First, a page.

The results show that there are very high correspondences between the experimental X-ray conformational transitions and the theoretical values. These suggest that among many possible global modes driven by ANM, one or combinations of few global modes can be used to predict the directions of motions of unbound proteins when different ligands are bound. The range of functions that is in our list is very broad, from enzymes to signal transduction proteins. Note that transitions from unbound to bound conformations are mostly represented by the first, second, and third eigenvectors. We might speculate that the specific bound conformations of the proteins should be determined by the specific ligands bound to the unligated structure. And these bound forms should be among the possible conformations that the unbound structure can assume. The ligand interactions drive the structure to a new stable, functional structure among the possible conformations. These results further suggest that the structures assumed by ligand binding in all cases are driven by the pre-existing global fluctuations of the unbound forms. The bound conformation is among the conformations that the unbound protein may undergo based on its intrinsic fluctuations even in the absence of the ligand. And when there is a proper ligand in the environment, the suitable conformation that would fit the ligand might become populated.
Antibodies can bind to different antigens
Correlation coefficients between the real displacements and theoretical values for the antibody bound to three different dodecamers.
PDB ID of the Unbound-Bound Antibody
Fig 4B shows the theoretical and experimental conformational changes for the antibody (36–65 Fab). While the overall conformational changes of the unbound structure under the influence of the third mode found by ANM closely resembles the experimental displacements of the antibody, it is important to note that there are minor differences between the two sets of data. Especially, regions ~100–110, 120–130 and 175–200 display slightly different behaviors. The first region corresponds to the H3 loop of the antibody and makes contacts with the antigens. Further this loop is observed to undergo substantial movements between different conformations of the protein. Residues 120–130 connect the variable domain to the constant domain of the antibody.
One of the global modes is important for conformational changes
Investigation of the collective modes can give us insights about the mechanisms of binding processes. Comparison of the actual experimental conformational changes with the root mean square fluctuations from the collective modes indicates that individual modes are more informative than taking combined effect of all modes. Usually, only one of the slowest global modes is important to represent the ligand induced conformational changes in proteins. The results clearly show that the unbound conformation of all the proteins discussed in this study have intrinsic tendencies to reconfigure their conformations into the bound one. Therefore, the mechanism for the recognition and binding of the proteins with their ligands can be estimated a priori, by considering the conformations they undergo under the influence of the collective modes. And the proteins selectively bind to their ligands.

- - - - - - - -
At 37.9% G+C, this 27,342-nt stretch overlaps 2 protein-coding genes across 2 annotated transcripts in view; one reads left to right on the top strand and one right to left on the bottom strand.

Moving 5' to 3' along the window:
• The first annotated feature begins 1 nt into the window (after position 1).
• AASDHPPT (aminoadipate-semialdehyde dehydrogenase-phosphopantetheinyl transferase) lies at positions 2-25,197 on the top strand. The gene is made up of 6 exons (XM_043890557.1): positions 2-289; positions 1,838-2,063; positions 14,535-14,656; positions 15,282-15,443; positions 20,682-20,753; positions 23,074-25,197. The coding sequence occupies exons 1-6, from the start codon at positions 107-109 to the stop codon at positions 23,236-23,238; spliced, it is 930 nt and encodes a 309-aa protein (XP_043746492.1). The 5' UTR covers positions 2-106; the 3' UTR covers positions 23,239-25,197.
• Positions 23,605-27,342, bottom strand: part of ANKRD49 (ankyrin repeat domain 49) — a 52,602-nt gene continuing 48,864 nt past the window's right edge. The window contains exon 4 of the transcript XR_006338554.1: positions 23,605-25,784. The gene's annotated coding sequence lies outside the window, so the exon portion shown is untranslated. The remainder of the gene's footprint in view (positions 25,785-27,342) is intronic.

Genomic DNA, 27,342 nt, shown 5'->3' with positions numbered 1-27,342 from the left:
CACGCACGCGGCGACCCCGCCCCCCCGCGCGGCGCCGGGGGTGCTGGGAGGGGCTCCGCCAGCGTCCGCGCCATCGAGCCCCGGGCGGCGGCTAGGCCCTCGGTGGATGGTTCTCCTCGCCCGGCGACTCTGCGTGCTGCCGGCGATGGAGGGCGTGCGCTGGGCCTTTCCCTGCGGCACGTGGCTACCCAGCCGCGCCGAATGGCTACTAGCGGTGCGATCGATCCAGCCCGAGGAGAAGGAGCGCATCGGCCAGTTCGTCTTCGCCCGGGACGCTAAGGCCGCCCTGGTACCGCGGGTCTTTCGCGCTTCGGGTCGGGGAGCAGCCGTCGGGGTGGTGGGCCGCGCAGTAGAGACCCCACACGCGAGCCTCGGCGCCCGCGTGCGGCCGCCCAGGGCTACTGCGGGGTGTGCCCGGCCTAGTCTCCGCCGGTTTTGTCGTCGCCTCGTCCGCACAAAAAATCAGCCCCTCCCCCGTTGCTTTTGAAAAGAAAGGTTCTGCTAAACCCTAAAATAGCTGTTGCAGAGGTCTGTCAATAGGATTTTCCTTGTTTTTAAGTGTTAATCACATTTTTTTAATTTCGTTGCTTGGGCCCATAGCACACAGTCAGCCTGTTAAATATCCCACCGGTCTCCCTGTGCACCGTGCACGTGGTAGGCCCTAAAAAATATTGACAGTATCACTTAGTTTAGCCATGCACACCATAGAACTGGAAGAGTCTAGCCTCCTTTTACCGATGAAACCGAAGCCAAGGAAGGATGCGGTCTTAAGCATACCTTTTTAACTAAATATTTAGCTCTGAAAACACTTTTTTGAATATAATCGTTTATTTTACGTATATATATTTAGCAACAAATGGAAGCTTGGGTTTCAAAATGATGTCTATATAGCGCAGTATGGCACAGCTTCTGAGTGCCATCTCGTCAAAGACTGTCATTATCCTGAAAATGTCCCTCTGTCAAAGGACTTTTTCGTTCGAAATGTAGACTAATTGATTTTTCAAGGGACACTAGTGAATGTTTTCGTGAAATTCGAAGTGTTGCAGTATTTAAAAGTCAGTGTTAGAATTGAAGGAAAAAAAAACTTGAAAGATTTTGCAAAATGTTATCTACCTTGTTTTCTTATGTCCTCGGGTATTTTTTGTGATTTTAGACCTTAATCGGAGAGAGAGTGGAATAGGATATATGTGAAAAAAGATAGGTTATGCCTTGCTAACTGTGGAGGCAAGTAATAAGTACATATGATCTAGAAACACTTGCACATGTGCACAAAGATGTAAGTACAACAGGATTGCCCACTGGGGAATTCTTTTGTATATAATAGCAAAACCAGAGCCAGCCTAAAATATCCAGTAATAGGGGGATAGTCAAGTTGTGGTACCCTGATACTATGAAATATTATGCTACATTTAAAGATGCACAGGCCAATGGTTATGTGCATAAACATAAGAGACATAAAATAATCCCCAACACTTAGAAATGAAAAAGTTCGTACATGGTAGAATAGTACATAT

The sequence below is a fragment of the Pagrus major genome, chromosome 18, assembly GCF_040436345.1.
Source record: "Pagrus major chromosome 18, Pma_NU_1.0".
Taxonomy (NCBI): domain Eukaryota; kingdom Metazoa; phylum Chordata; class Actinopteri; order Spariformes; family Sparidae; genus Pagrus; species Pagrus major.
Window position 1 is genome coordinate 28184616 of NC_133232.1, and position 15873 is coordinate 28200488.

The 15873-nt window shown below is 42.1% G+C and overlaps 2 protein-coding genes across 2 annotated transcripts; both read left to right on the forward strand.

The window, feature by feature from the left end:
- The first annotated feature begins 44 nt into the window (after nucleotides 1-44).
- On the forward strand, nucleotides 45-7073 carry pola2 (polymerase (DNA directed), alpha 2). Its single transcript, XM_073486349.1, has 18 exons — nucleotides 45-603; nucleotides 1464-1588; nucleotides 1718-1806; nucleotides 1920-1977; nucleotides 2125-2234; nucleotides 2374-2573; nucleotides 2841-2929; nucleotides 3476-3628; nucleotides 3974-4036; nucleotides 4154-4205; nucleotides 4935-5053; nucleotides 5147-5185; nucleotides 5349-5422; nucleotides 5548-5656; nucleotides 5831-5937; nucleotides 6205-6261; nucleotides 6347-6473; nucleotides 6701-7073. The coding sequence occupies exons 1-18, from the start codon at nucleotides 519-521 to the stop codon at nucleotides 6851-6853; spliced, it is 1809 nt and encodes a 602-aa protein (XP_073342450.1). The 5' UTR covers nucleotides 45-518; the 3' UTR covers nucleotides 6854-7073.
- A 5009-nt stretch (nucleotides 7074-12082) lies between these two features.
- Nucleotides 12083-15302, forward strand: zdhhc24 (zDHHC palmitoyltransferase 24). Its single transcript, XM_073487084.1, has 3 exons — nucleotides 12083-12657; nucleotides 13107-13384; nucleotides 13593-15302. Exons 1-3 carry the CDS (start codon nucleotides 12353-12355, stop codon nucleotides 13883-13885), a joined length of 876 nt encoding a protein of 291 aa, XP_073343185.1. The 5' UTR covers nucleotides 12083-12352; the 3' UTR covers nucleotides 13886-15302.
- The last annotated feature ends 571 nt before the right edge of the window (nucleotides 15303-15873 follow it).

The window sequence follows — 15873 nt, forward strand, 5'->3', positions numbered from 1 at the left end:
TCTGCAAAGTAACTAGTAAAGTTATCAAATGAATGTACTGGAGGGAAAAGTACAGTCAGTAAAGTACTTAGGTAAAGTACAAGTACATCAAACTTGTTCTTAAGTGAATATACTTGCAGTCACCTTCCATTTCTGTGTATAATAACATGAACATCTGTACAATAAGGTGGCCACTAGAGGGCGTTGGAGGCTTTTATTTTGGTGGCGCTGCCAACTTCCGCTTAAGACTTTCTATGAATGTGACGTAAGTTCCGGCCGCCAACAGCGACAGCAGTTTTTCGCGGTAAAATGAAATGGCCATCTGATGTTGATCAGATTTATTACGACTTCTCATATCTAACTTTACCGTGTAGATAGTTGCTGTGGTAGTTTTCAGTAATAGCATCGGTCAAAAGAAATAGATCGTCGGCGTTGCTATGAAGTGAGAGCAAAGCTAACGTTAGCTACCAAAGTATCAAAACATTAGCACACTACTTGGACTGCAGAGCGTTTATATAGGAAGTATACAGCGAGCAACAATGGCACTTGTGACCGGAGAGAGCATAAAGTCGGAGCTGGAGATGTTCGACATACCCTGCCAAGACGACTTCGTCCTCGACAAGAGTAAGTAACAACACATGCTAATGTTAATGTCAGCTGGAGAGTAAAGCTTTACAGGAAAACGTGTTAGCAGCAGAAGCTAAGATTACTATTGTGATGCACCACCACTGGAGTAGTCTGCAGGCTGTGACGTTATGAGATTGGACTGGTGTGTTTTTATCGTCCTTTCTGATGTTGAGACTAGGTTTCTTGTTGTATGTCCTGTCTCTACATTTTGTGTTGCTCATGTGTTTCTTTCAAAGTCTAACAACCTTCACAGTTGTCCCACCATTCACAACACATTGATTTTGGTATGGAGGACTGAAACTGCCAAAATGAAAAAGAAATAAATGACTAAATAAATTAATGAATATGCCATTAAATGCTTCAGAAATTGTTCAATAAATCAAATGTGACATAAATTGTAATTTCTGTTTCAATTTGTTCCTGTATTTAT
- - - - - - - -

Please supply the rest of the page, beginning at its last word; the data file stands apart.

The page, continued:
It has been shown that for native proteins, the very low frequency normal modes make major contributions to the conformational fluctuations at thermal equilibrium. Such motions can change the interactions of proteins with other molecules and with their environment.
Comparison of the global mode motions with the conformational changes upon ligand binding suggests a high correspondence between the normal mode directions derived from ANM calculations and the actual conformational changes. Here, intrinsic motions of eight proteins, from different classes of proteins, i.e. enzymes, binding and transport proteins and antibodies are examined. The high correlations between the experimental and computational intrinsic motions confirm that the individual eigenvectors might be useful to drive the unbound structure toward bound structures. Thus, the unbound structure can assume a set of conformations driven by the slowest modes, and ligand binding appears to introduce a new stable structure from this set of accessible conformations. The conformational changes exhibited by the proteins cannot fully be explained by the lock and key model or the induced fit model. According to the pre-existing equilibrium hypothesis proteins assume a set of conformations that are related to and in the vicinity of each other.
CheY, LAO-Binding Protein, HPPK (kinase), renin, Thymidylate Synthase are examples that show high correlations (≥ .70) between the experimentally observed structural changes and theoretically predicted conformational motions. Therefore, the unbound conformations of these proteins most probably assume a conformation that strongly resemble their bound forms. On the other hand, aspartyl protease, dihydrofolate reductase, calmodulin show lower correlations (0.63–0.66) which suggest that some further local rearrangements of the structures are needed to reach the bound conformations. These results suggest that pre-existing equilibrium is a key component in the binding process, such that it facilitates in selecting the complex forming conformation among the others but cannot exclusively explain the whole mechanism. Induced fit model should further play a role in the fine tuning of the local arrangements after the ligands are bound.